I've kept this blog free of local politics primarily because Miami Beach and the rest of South Florida are so weird that they are not easily described or understood. What I find most curious and admirable, used advisedly, are the simultaneous distrust of and tolerance for people who are different, the recognition, no matter how begrudging, that if I am to be allowed to be different, I better do the same to others, even if I don't like it—the Golden Rule turned into practical politics. Everyone benefits, whatever their motivation. It has not always been thus; like the rest of the country, especially not excepting the rich resort communities, these cities were founded in inequity and never made a turn toward true democracy.
Put another way, Miami is place where you don't ask a person on first or subsequent meetings what he or she "does," largely for fear you will hear something that turns you immediately into an unindicted coconspirator. Miami is a place where someone you've known for years can suddenly one day come up to you and state: "Contrary to what many people think, I am not in the Federal witness protection program." Miami Beach is a place where a small crowd of 'gentlemen' gather on the boardwalk to stare at a nice set of buns sandwiching a thong only to become offended when the object of their desire rolls over. They accuse him of deception. Miami Beach is a place where gay and lesbian couples with children are commonplace.
Miami Beach is also a place more than a quarter of a million young largely African-American men and women have gathered every Memorial Day weekend for the past decade or so for a raucous debauch. Each year one or more of them go home in a box, victims of gunshot or automobile or motorcycle accidents.
As a rule, they have shot each other, but this year, Miami Beach cops did the shooting. They killed one young man and wounded four or five others. Their gunshots also caused a car to run into one of the city's squad cars. These events have triggered cries from some residents of the Beach to shut down the Urban Weekend, as if they had any legal right to do so. A number of people object to the sea of scantily clothed revelers moving from beach to street and back, to make me think they must not live on the Beach where scanty garb is the fashion. People object to the noise—it is purely obnoxious, but no worse than for any other over the top event —the Super Bowl, for example—and the contempt the visitors have for the city, as seen in their inconsiderate sloppiness.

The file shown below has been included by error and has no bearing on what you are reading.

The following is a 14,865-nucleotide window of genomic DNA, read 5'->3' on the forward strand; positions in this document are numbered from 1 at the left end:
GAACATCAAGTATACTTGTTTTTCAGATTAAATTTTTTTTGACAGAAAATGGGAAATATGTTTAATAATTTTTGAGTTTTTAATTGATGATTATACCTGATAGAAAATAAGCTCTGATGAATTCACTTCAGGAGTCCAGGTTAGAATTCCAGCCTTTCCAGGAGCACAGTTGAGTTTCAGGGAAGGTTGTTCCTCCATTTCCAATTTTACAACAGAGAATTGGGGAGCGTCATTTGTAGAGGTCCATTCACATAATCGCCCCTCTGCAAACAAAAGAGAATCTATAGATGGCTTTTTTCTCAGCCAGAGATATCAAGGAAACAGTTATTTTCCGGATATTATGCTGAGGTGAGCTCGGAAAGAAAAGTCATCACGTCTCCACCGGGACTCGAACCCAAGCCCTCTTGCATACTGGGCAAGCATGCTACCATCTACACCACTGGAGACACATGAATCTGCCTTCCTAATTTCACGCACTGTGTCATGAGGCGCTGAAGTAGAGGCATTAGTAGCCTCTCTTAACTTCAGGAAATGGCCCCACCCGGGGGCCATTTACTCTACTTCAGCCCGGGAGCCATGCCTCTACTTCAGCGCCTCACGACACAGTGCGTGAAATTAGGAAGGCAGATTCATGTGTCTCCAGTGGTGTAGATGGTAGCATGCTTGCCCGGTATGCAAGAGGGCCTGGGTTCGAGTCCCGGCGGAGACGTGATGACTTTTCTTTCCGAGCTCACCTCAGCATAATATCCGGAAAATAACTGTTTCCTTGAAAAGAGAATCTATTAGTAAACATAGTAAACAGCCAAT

What should concern those of us who live on the Beach is not the behavior of the Weekenders, but of the Miami Beach cops, who already had become known for their harassment of and rudeness toward Beach residents. Beach police managed a shootout with one car that resulted in a dead driver and wounded bystanders and cops. The other shootout with a car lead to a crash that wrecked a policer cruiser and the other car. It also led to the arrest of the driver, a veteran firefighter, it turns out.
Police should not be firing their pistols at cars anywhere but especially not on crowded streets where the risk of injuring innocent bystanders is great. It is well documented that Miami Beach cops are lousy shots to begin with. When you add to that the natural and well documented propensity of people not to fire directly at another person and semi-automatic pistols with ten or more shots in a clip, you have a recipe for mayhem. And when you top that off with poorly trained cops who don't have the brains to step out of the way of a moving car but instead think they can stop it by standing in its way and firing at the driver, mayhem turns to bloody chaos. How much easier would it have been to step out of the way of the car rather taking a stand, gun blazing, as if you were a Soviet-era border guard sworn to prevent someone—anyone—from escaping to freedom? How hard would it have been to follow the car until it stopped or could be safely stopped and then arrest the driver rather than fire round after round into the car, him and the crowd.
People demanding an end to this annual gathering might think about why they came this way. Rather then feeding people's worst instincts, city officials might concentrate on training their police better, starting with the lesson that they serve all the people and ending with the ability to respond intelligently to strange situations—that is without opening fire. These steps would serve everyone.
But beyond all of that, city officials must make clear to the police that anyone seeking to block a full inquiry will be fired immediately. Early police attempts to stop people from posting or sharing their videos of the shootings were ham-fisted attempts at censorship that are intolerable. That is the stuff of dictatorships.